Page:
When you list a Reserved Instance for sale, Amazon suggests a price that matches what the Reserved Instance would be worth to somebody purchasing the remaining months.

AWS Reserved Instance Marketplace purchase listing

Though you would surely prefer to get that value (minus Amazon’s 12% commission) for the Reserved Instance, you might consider listing it for substantially less, especially while the Marketplace has fewer buyers and listings take longer to sell.

For every month that your Heavy Utilization Reserved Instance does not sell on the Reserved Instance Marketplace, you end up paying Amazon the hourly instance charges for the month, even if you are not running a matching instance.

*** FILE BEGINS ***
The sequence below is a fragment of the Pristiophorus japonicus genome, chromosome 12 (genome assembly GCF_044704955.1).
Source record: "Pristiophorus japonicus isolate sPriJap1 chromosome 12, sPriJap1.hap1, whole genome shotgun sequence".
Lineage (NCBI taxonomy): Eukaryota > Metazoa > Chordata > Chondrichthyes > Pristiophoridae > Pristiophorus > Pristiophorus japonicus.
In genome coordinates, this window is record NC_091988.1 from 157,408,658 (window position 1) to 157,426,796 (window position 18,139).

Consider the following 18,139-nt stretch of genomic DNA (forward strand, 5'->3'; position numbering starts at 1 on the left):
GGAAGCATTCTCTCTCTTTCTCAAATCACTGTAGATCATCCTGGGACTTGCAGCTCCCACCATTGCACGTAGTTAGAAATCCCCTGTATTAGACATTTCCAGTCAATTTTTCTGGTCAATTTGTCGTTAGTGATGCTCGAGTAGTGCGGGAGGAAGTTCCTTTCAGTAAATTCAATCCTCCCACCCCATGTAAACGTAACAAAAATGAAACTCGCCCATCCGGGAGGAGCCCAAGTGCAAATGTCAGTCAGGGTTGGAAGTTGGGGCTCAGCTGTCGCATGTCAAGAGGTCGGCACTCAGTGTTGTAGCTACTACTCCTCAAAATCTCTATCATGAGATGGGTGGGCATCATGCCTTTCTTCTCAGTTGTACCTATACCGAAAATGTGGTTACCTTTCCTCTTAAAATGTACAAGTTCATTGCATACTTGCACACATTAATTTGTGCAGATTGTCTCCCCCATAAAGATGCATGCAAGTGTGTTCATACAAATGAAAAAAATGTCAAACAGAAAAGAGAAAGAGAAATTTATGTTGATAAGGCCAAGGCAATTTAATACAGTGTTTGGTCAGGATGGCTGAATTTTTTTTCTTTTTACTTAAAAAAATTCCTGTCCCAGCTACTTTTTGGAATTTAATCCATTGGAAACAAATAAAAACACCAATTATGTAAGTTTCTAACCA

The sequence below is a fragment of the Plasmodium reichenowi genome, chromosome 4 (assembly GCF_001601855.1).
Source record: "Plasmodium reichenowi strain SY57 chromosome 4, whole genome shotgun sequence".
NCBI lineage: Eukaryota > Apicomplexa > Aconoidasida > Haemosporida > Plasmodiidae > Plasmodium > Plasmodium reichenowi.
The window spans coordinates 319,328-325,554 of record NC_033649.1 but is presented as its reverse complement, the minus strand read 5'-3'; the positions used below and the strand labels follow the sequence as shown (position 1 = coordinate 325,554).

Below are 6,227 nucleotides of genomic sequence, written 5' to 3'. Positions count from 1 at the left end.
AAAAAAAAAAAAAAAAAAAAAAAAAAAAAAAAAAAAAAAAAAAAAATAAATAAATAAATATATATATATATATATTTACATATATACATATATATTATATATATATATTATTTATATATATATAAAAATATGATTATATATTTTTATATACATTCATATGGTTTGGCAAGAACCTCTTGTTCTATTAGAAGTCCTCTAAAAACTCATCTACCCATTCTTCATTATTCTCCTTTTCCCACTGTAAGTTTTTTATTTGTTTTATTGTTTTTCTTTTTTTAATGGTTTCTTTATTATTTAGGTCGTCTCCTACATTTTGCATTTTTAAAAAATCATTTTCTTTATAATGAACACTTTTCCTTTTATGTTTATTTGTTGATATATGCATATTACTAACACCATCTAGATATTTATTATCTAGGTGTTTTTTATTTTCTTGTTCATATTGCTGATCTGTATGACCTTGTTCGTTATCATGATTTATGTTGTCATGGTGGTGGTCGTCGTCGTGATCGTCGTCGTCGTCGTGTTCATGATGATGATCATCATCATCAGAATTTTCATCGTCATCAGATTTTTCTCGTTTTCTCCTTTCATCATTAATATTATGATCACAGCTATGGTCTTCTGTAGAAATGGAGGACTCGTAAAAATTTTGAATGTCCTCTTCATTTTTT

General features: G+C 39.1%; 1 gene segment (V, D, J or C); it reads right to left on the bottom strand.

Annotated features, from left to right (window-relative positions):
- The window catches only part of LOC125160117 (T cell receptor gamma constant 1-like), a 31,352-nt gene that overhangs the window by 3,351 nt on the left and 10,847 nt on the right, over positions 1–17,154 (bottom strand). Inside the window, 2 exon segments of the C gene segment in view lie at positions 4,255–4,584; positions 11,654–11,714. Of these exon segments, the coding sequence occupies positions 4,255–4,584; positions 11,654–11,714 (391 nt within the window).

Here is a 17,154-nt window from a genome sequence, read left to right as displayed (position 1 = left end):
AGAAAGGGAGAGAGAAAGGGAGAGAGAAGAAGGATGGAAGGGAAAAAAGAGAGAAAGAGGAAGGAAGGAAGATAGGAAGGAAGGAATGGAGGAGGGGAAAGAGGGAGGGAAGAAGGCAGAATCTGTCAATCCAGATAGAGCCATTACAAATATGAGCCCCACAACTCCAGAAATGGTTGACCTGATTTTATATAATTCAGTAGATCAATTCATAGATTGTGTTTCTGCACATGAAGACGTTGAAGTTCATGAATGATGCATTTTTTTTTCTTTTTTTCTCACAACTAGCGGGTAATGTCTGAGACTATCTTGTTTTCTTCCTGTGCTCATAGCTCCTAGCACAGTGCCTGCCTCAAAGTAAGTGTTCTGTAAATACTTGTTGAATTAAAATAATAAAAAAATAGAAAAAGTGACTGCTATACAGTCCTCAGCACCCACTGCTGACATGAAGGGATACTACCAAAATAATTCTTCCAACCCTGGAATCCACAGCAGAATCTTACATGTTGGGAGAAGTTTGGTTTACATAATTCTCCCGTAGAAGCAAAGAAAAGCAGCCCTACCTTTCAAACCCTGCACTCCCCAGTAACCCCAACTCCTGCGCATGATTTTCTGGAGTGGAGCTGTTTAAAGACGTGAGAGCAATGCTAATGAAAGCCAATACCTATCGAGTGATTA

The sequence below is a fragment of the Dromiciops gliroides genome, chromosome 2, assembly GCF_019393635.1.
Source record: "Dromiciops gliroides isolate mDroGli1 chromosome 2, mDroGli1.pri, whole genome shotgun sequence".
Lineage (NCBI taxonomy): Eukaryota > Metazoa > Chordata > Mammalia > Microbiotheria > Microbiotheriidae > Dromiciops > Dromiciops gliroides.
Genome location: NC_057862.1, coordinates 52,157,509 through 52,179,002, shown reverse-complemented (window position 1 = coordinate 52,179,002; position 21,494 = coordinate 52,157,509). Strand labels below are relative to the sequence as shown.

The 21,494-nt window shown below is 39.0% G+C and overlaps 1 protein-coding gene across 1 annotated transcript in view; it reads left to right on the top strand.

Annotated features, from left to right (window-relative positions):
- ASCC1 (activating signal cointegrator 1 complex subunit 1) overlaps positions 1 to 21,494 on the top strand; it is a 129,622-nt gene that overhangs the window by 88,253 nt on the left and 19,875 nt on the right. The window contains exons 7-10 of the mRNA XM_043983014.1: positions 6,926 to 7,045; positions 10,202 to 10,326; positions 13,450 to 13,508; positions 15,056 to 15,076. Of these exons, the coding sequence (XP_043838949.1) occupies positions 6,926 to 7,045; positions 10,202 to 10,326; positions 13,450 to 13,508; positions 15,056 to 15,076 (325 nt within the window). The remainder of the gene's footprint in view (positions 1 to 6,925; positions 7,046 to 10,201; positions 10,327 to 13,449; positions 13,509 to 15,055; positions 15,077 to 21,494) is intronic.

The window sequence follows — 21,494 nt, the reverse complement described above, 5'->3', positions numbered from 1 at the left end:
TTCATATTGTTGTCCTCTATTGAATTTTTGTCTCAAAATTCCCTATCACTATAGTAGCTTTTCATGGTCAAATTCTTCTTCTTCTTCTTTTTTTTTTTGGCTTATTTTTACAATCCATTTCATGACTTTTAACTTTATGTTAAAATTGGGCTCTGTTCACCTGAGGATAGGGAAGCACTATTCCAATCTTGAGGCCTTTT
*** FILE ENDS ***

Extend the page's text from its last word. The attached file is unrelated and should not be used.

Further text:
If you give away the Heavy Utilization Reserved Instance by listing it for $0.01 it should sell fairly quickly in a rational marketplace, and you will not have to pay the hourly instance charges for the remaining months.

Thus, giving away a Heavy Utilization Reserved Instance could save you a bundle if you no longer need it.

If there is a non-zero chance you may want to run a matching instance before the end of the term, then the Reserved Instance has some positive value to you and you might consider holding on to it or listing it for a higher price, even though you need to pay when the instance is not running.

Figuring out the optimal listing price between $0.01 and a price near Amazon’s suggested listing price is left as an exercise for the reader.

This article describes how to install the old generation of AWS command line tools. For the most part, these have been replaced with the new AWS cli that is easier to install and more comprehensive: